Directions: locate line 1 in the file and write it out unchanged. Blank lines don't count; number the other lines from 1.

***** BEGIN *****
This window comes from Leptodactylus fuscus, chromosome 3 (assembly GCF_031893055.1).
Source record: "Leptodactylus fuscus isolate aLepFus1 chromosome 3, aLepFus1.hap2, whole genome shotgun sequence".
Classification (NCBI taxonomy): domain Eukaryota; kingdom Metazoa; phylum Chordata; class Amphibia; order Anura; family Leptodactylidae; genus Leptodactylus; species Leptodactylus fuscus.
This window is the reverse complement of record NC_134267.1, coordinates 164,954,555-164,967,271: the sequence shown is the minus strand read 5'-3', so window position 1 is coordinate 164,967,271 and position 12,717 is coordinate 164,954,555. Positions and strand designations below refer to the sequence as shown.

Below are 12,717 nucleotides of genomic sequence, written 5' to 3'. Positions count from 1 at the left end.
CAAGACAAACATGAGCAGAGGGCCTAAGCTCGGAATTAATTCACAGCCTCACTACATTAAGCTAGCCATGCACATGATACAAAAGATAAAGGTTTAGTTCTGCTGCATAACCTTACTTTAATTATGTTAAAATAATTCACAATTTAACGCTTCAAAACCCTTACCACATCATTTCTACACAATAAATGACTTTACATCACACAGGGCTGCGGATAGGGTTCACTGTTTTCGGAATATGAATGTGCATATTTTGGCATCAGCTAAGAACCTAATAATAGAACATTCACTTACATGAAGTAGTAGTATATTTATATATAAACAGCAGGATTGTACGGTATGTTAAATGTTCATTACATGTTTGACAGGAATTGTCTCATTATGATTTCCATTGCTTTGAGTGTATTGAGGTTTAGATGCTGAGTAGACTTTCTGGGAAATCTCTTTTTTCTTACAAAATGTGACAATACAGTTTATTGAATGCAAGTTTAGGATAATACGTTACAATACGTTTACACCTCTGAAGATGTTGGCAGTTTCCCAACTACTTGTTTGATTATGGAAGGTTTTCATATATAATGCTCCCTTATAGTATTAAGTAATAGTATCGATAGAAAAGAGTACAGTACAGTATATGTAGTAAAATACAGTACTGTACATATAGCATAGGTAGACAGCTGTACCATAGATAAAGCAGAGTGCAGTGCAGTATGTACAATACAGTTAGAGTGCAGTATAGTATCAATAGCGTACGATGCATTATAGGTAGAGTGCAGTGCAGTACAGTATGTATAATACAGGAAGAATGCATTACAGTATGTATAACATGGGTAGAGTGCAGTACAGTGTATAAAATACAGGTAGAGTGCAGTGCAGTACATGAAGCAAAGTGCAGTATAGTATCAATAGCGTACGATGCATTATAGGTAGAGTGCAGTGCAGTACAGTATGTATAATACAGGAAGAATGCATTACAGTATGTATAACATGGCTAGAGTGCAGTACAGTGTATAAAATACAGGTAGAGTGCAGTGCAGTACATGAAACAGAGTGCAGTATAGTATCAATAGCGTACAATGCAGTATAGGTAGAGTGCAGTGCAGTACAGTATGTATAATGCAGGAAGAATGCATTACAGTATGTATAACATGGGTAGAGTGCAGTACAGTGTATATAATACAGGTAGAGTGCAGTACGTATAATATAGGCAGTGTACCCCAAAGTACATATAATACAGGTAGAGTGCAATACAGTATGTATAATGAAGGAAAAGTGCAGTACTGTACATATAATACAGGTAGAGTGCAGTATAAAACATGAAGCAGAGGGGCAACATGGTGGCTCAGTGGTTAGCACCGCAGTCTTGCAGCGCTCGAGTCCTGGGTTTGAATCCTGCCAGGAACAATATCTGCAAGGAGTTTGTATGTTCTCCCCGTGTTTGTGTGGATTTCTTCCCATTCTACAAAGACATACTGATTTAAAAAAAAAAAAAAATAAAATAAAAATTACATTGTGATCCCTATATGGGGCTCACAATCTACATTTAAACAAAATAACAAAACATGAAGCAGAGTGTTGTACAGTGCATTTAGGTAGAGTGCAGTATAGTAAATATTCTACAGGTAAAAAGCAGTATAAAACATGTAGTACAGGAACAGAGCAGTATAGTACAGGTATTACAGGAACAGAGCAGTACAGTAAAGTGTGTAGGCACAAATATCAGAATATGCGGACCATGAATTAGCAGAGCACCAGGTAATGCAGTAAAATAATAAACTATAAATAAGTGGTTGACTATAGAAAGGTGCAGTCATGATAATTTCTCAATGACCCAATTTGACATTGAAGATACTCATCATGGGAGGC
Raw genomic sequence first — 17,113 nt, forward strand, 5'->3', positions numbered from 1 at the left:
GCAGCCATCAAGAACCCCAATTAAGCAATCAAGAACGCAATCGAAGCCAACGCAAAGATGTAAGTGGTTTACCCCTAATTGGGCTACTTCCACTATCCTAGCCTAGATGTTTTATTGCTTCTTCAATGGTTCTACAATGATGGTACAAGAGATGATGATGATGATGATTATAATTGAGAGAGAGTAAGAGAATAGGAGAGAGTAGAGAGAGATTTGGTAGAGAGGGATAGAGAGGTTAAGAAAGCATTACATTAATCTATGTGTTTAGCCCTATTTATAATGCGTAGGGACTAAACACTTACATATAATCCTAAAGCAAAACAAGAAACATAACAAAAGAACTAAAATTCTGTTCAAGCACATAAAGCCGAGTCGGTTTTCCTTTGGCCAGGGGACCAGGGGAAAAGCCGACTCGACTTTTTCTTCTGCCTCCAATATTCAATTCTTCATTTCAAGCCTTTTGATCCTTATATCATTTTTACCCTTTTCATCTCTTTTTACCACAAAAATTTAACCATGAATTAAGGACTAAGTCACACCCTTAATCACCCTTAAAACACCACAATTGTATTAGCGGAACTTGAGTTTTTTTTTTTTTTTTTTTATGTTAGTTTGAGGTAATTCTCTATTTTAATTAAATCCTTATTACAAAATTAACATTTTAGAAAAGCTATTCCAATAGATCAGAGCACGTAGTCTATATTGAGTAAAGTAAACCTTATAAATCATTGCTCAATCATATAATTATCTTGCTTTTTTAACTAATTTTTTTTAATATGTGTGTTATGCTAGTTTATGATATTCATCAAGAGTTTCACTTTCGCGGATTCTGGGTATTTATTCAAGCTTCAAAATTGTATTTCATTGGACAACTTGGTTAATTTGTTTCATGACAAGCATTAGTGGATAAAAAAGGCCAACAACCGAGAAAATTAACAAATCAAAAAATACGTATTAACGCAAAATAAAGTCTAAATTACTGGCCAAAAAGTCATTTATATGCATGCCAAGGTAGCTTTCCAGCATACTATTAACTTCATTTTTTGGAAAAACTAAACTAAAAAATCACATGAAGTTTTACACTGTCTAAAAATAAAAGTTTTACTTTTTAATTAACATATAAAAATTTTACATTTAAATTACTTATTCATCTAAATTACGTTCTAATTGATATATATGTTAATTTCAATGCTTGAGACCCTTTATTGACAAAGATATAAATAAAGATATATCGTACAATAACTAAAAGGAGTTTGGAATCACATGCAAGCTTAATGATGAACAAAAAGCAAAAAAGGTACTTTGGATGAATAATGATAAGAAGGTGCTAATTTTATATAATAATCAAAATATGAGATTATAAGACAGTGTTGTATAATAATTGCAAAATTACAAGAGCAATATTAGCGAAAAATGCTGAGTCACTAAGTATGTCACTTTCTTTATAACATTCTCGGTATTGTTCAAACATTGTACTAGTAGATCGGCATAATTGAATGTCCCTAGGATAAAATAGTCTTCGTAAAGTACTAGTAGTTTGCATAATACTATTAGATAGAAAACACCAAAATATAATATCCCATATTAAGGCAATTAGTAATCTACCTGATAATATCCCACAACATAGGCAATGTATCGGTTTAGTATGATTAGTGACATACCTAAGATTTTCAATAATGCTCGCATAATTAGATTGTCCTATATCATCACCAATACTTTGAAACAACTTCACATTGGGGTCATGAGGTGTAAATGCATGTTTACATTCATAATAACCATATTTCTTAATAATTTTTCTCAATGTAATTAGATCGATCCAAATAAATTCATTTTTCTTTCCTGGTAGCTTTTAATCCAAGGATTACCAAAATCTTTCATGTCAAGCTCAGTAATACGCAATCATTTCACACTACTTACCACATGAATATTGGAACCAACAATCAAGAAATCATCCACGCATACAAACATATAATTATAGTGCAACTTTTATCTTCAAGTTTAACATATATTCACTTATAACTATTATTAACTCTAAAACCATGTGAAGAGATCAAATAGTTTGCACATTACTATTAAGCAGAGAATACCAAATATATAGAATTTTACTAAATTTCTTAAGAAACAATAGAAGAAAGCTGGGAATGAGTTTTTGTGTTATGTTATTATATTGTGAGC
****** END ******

This window comes from Leptodactylus fuscus, chromosome 3 (assembly GCF_031893055.1).